Somebody once told me the world is gonna roll me, I ain’t the sharpest tool in the shed. That was my mom. “Are you calling me a tool?” I had said, sitting in the shopping cart, reaching in vain for a box of Golden Grahams. My tips had just been frosted for the first time; I was 12.
“That’s exactly my point,” she’d said, “You’re slow. You don’t understand things. The world’s a cold place, and it only gets colder.” She pushed us out of the cereal aisle without saying another word.
I wake up to the Nevada sun cracking through the metallic blinds, my body starfish’d across the mattress, comforter crumpled on the floor, right cheek resting against my pillow, mouth ajar and leaking a puddle of drool. My digital alarm clock says 7:59 a.m. It turns to 8 a.m. and starts playing “I’m a Believer” at max volume: “I thought love was only true in fairy tales/Meant for someone else but not for me—” Smash.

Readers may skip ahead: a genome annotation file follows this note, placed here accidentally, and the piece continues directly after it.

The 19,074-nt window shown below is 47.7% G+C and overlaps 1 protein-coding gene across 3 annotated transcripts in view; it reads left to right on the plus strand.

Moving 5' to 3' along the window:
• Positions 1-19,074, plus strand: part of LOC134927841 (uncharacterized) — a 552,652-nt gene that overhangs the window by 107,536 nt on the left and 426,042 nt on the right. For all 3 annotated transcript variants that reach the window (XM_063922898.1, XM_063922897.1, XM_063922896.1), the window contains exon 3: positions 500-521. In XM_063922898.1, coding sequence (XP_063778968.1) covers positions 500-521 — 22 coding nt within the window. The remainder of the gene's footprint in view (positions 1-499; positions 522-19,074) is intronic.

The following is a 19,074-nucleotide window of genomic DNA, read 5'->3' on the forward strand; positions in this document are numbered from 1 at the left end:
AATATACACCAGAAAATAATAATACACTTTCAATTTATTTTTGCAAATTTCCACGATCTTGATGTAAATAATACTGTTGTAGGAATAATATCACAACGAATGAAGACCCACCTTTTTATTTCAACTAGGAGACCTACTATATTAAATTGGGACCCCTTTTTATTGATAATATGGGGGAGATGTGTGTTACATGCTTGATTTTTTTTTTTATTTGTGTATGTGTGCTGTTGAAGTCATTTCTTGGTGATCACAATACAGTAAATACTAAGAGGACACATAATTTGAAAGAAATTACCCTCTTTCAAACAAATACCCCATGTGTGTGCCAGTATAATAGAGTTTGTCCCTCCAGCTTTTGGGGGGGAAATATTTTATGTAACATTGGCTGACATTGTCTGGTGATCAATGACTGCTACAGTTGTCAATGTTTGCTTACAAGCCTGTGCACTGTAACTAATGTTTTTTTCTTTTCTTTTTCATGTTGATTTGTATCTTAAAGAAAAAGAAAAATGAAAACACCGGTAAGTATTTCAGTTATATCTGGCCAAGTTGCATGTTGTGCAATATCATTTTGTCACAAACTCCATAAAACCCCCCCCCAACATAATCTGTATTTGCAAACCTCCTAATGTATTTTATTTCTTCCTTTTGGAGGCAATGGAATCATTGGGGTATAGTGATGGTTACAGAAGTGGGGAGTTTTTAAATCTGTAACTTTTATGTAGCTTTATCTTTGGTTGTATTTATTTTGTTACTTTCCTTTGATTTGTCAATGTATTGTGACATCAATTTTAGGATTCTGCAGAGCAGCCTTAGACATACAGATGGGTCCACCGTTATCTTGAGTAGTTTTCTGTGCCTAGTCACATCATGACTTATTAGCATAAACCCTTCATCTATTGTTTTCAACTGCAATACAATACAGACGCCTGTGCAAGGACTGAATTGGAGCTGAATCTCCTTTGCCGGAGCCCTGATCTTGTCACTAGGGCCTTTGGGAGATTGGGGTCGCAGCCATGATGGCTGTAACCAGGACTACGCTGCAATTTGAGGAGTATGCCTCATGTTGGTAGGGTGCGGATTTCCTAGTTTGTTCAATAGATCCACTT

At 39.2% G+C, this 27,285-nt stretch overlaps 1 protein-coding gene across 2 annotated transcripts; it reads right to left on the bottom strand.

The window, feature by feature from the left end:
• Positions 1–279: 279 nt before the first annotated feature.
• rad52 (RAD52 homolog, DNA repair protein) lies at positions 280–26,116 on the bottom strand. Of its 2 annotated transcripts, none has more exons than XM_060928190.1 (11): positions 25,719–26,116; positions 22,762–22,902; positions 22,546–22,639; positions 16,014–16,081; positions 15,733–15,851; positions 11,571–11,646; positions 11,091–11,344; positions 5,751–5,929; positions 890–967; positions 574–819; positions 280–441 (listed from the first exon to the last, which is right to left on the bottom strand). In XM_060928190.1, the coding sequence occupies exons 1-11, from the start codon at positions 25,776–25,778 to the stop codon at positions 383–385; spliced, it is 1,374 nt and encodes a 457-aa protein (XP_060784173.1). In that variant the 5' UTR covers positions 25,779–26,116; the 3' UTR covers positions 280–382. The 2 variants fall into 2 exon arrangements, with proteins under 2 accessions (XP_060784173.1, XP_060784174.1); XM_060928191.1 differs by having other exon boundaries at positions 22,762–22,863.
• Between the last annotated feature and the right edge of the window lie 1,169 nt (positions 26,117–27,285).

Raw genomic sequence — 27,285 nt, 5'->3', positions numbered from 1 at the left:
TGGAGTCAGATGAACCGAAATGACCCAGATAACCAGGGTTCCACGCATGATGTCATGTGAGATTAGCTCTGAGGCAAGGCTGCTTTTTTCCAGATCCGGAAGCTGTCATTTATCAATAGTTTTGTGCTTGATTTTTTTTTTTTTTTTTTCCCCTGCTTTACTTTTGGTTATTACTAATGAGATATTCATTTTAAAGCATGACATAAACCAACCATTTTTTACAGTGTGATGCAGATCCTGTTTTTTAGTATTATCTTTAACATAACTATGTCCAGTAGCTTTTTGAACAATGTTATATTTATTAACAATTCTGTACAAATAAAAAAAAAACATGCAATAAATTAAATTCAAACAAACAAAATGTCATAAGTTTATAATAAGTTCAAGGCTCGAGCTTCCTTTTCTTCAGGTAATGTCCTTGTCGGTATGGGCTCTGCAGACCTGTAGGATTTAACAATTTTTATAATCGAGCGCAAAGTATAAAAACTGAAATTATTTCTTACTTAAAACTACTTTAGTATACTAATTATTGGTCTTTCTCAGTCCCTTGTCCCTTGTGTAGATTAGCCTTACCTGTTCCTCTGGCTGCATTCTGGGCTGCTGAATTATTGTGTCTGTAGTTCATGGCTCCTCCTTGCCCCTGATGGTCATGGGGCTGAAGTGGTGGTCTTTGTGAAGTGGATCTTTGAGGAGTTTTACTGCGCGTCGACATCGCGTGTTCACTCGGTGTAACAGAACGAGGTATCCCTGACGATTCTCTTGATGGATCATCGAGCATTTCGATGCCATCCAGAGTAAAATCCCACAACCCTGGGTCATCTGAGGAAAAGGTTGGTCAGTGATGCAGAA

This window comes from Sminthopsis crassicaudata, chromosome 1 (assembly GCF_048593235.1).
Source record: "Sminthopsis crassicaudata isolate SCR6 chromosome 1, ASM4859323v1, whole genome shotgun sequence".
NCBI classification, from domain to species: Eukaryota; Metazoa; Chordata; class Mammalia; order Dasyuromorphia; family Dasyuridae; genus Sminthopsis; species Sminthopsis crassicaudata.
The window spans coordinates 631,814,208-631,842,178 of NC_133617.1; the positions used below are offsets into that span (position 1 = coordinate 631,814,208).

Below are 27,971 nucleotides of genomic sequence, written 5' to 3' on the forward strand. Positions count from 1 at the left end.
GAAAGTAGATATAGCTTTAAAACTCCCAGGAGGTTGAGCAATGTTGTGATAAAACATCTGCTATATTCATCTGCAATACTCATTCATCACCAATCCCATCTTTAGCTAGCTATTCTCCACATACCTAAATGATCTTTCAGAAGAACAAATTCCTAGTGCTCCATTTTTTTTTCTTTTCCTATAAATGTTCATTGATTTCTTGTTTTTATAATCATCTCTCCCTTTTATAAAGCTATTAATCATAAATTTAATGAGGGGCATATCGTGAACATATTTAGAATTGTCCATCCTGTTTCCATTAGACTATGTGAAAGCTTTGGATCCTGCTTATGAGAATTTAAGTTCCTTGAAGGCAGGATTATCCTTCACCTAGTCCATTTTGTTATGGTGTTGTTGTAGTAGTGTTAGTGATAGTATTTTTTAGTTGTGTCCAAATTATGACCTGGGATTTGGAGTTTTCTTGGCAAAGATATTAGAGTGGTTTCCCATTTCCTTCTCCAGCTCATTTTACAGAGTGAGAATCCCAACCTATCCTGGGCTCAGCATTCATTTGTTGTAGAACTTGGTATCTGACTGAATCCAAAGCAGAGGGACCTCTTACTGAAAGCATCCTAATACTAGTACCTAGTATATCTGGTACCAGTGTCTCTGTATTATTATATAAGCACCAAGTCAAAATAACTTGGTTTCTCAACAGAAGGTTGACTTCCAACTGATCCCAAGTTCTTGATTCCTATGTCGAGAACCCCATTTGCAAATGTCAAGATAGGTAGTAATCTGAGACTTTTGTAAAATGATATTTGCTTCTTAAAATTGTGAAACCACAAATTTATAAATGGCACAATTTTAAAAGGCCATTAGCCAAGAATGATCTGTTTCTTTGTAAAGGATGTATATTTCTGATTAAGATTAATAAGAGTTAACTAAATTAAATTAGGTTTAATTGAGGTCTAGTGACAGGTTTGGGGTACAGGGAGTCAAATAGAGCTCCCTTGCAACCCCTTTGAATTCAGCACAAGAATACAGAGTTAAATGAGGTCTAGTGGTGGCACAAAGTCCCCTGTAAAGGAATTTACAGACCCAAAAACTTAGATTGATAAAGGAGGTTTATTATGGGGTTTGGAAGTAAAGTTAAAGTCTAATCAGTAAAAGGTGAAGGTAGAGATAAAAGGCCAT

Why do I even set an alarm? It's not like I have anything to do nowadays, anywhere to be.
I stand up and slip my feet through the Shrek-themed shower shoes resting at the foot of my bed. Everything in my house is Shrek-themed—the sheets, cross-hatched with mini, screen-printed Shrek heads; the orange, Puss in Boots patterned shag carpets; the beanbag chairs in the shape of Lord Farquaad's head; Eddie Murphy even does the voice on my answering machine—DreamWorks furnished the place in lieu of cutting me a check. Mike Myers took the same deal.
My head starts spinning, so I close my eyes and pinch the bridge of my nose. This happens three or four times a day. The pills Dr. Moore prescribed me—Zoloft, Xanax, Prazosin—fog up my brain and give me vertigo. He says PTSD isn't curable, just treatable.